I go into full panic mode. I start burning incense and I purchase a live chicken to sacrifice.
I tell Julie we’re fucked. She says “Calm down.” It’s not working.
She’s saying we’ll be fine, but I know she doesn’t think that. She’s just trying to keep me from doing something rash. If the fake blood was a bitch to clean up, chicken blood was going to be worse. First, the smell…
I say “I have to re-shoot.” I typed it out and felt like this was the project that would simply never end.
I decide to get in touch with the Howard Zinn website. I let them know about the project, and I ask permission to use the book. Then I go to the Harper Collins site. I find a section on permissions. Both reading and prop use. I fill out the online form and the goddamn site is broken.
Seriously. I try again and again and again and the form will not go through. I call Harper Collins and I get to a voicemail. I leave a message.
I look at my living room. I have to re-shoot the entire seated clone. Four camera movements, and I have to rent the goddamn lens again. I’m broke, this project is costing me money I don’t have.
I put a hold on the lens. The chicken is clucking around the apartment. I’m not sure if it can read my mind or not, but it seems quite calm.
I decide that maybe, since I have to re-shoot, maybe I’ll make the clone on the couch an alcoholic. That means acting like one. I have no idea how to do that, but I’m in such a state that I think it’s a great idea. Sure, I can do that. Why not. How about heroin?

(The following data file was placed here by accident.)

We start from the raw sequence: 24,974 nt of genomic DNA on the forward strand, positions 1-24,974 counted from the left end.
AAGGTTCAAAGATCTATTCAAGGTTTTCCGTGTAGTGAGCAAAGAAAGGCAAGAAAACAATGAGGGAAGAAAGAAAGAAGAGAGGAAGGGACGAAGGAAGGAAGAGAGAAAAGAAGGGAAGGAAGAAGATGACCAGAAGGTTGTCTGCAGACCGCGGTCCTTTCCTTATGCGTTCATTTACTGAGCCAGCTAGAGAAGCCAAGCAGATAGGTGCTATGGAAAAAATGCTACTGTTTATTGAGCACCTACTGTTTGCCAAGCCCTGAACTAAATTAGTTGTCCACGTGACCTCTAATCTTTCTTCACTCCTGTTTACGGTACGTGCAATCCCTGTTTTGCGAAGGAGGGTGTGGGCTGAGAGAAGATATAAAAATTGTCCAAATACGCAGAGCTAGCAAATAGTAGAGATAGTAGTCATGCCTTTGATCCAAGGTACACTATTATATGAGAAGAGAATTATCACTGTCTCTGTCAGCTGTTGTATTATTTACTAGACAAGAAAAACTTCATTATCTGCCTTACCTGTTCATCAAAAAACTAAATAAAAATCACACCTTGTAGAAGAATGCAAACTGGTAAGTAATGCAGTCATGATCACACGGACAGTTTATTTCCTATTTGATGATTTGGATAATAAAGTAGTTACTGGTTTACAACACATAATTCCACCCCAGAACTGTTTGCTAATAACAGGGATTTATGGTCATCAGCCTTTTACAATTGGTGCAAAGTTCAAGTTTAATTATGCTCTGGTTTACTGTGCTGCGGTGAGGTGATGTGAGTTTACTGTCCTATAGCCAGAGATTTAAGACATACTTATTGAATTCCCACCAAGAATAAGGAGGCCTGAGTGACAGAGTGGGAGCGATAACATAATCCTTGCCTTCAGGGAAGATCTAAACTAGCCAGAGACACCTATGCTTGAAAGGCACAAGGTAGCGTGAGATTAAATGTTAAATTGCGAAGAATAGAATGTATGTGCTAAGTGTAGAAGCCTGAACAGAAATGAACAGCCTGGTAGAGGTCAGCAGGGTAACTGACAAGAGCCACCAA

The next day I try Harper Collins again. The site won’t work. I call. Yes, we know the site doesn’t work. Yes, we do allow for prop use. Submitting a form takes four to six weeks for approval.
Four to six… are you kidding? This is a goddamned emergency! Festival deadlines are coming up for chrissake.
I leave the apartment, afraid of what I might do.
The next day I get the lens, I head home, and I make a slew of all new mistakes while shooting the new footage. I couldn’t believe it. For one, I zipped up my hoodie I was wearing. A dark blue hoodie, on a black pull out couch. I looked like a disembodied head, floating.
The bottle of bourbon I put in the background made no sense unless I grabbed it and drank from it. Trying to block that shot was a fucking nightmare.
We were definitely having chicken for dinner that night.
I dumped the footage and looked at it with an awe reserved for the truly shocked and disappointed. I leaned back, I swear to God, ready to just lose my mind, and the phone rang.
I sat up and looked at the phone. The caller ID said HARPER COLLINS.
I answered the phone. A lovely woman who I must put in my will said “Hi John, I got your message. Sure, you can use Howard Zinn’s book in your short as a prop. We have a prop fee of $200 -”
She laughed. We talked for a bit, and she got my address.
She sent out permission paperwork. I signed it and sent them a check and was able to keep the original footage, thank god.
And that brings us pretty much up to date. We were official selections to both the Soho International Film Festival, and the Hoboken International Film Festival. I created an intro for Soho, you can see it here:
5AM Soho International Film Festival teaser from John Painz on Vimeo.
And the updated trailer for Hoboken:
5AM Trailer from John Painz on Vimeo.
Thanks very much for reading this tome. Julie and I had such fun shooting this project. I cannot wait to share the new project we’re working on with you. It’s going to be a blast!
All the best,